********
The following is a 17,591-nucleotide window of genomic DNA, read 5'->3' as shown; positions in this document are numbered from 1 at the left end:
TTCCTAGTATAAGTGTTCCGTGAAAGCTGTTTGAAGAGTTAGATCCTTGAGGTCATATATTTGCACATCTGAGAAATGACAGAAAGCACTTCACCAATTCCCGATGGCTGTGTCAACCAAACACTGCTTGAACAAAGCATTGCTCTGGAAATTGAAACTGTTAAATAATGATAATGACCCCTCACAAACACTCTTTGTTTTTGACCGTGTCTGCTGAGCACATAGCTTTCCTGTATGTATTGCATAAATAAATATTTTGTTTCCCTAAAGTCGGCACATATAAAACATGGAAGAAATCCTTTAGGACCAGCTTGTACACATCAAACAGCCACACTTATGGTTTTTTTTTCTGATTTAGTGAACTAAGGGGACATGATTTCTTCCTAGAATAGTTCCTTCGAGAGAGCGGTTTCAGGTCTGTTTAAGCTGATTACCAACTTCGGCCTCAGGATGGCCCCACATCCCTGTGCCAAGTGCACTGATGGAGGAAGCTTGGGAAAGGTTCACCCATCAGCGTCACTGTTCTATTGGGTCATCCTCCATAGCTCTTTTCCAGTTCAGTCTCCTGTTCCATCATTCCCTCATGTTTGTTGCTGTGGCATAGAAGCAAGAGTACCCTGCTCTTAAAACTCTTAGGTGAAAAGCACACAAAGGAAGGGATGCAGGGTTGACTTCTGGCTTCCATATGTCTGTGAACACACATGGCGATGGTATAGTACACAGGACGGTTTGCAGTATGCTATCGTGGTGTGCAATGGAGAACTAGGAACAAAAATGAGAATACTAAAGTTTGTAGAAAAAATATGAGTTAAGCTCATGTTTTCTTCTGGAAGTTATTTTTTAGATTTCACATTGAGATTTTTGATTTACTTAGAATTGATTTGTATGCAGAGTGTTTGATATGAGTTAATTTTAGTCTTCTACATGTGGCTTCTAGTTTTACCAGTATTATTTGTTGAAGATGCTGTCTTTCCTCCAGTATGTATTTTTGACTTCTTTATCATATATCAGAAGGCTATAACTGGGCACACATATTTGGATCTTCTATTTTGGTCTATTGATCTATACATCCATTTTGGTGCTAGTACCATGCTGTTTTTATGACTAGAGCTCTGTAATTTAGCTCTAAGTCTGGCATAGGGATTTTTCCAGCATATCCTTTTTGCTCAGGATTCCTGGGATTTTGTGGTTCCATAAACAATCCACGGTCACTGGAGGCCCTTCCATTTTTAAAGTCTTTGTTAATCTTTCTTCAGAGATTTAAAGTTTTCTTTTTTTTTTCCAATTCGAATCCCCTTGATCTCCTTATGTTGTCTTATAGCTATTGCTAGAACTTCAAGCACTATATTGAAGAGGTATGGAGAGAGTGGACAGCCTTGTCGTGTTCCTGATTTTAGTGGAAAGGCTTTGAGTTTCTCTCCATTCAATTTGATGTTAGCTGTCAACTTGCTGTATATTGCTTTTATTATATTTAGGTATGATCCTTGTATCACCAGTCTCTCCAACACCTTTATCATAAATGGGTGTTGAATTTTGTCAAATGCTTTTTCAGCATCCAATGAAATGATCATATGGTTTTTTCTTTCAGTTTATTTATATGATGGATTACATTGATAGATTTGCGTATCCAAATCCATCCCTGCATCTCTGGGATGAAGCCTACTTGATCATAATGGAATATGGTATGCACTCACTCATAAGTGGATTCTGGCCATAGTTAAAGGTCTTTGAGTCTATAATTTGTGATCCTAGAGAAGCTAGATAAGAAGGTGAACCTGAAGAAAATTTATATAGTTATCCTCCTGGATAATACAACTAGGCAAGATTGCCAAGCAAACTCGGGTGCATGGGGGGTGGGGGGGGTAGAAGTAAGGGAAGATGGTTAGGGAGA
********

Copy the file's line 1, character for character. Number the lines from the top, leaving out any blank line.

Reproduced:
The following is a 17,591-nucleotide window of genomic DNA, read 5'->3' as shown; positions in this document are numbered from 1 at the left end: